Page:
“The proposed changes have an authoritarian bent,” said Apar Gupta, executive director of the Internet Freedom Foundation, a digital rights group, which plans to challenge the rules in court if they are enacted. “This is very similar to what China does to its citizens, where it polices their every move and tracks their every post on social media.”
India’s proposals add to the growing resistance worldwide against internet behemoths like Google and Facebook, which once flourished largely unimpeded. In Europe, officials last year enacted tough new rules to protect people’s online data, forcing the companies to change some practices. China has long used a system of internet filters , known as the Great Firewall, to block content and shut out global tech companies. And in a 2017 review , The New York Times tallied more than 50 countries that had passed laws in recent years to gain greater control over how their people use the web.
The Freedom House report said that Beijing was taking steps to "propagate its model abroad" with large-scale trainings of foreign officials, providing censorship and surveillance technology, and pressuring international companies to comply with Chinese standards even when operating outside the country.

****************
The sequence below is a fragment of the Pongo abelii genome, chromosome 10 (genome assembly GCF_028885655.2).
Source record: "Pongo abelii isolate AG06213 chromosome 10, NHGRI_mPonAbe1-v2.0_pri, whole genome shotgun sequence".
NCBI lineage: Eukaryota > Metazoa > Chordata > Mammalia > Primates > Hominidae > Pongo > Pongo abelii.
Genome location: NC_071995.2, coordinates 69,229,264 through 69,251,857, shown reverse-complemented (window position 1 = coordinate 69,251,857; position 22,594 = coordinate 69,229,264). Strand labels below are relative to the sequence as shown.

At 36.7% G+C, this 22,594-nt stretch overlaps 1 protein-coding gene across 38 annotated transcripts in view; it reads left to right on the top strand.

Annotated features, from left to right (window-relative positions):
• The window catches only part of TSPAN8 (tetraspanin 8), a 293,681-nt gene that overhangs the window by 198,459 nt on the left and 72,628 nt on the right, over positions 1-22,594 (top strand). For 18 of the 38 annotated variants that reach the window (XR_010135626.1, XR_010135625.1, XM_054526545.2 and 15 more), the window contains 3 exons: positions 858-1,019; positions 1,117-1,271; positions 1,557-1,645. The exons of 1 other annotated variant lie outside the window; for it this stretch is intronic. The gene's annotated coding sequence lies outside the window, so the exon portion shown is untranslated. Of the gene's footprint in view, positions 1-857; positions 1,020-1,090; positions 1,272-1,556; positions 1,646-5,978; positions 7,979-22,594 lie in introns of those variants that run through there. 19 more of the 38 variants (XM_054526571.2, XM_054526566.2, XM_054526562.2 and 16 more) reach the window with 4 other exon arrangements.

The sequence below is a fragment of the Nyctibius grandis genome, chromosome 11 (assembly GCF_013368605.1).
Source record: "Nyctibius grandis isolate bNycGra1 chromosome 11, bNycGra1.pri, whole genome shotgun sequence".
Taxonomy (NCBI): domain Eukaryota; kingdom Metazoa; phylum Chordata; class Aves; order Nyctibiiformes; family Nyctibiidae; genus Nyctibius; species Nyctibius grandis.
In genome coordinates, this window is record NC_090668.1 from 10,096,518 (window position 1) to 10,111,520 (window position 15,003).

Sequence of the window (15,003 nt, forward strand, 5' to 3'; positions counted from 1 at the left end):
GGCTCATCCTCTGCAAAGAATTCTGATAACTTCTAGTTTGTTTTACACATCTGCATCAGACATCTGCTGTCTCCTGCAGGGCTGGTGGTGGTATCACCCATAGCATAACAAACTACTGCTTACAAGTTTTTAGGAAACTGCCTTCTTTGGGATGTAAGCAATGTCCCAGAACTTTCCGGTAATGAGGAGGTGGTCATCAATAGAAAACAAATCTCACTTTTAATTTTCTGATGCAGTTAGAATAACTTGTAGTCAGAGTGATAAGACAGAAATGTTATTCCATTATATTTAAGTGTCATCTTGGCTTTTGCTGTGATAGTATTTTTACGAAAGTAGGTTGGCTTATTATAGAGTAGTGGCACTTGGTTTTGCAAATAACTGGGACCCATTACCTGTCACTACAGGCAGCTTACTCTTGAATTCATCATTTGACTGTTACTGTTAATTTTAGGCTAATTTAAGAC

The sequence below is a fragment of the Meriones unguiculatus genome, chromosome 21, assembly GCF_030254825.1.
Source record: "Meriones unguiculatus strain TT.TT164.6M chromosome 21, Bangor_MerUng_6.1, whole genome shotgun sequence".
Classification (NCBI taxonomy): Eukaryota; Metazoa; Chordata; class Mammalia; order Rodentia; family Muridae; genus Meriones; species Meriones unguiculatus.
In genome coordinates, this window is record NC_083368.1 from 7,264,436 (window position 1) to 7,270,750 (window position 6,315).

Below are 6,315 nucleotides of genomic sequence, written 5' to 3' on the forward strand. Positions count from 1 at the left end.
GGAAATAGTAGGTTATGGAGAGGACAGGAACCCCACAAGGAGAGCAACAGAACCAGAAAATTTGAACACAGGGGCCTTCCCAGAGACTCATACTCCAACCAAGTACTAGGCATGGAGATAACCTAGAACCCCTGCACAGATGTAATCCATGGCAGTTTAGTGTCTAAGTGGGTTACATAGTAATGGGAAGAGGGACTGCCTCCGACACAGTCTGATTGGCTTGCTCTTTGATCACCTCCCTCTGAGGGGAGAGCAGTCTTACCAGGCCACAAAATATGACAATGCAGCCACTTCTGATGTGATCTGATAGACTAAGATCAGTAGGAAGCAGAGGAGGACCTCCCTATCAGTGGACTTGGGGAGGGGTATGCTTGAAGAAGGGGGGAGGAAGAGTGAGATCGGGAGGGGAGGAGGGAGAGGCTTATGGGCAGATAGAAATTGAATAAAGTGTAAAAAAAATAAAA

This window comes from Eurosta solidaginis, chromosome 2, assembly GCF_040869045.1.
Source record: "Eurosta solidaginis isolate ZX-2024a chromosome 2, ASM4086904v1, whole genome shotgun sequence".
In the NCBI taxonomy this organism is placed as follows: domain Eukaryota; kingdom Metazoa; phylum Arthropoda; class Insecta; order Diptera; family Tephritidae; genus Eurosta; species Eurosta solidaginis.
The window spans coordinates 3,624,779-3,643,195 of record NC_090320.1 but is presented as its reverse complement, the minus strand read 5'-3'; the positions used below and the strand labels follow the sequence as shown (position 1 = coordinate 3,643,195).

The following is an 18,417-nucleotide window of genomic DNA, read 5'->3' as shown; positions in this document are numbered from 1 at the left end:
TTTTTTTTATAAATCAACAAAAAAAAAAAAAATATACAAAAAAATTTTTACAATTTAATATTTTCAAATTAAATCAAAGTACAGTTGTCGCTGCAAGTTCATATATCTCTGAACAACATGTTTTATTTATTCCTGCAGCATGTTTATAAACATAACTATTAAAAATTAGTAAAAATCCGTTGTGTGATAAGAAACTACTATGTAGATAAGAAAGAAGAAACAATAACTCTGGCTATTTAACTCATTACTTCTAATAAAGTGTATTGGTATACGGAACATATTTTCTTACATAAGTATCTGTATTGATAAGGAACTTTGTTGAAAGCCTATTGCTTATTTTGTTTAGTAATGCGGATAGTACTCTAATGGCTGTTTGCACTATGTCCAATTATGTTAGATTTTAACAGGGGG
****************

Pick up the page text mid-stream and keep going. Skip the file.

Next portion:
The result may be a splintering internet, where a onetime unified information superhighway has become increasingly restricted in certain areas. In India, the government has used laws to nudge people away from the American tech giants and toward local competitors , such as ShareChat, a social network that operates only in Indian languages, and Reliance Jio, a cellphone giant bankrolled by India’s richest man.
Mishi Choudhary, founder of SFLC.in, a legal advocacy group in New Delhi, said Indian governments had tried for nearly a decade to exercise more control over internet content but had been restrained by the courts. Now the government is trying again, she said.
“Ministers have said these companies will have to comply with Indian rules, and Indian rules are pretty regressive,” said Ms. Choudhary, whose group filed comments opposing the new rules. “We have Indian morality. We have to keep law and order. And we cannot hurt religious sentiments.”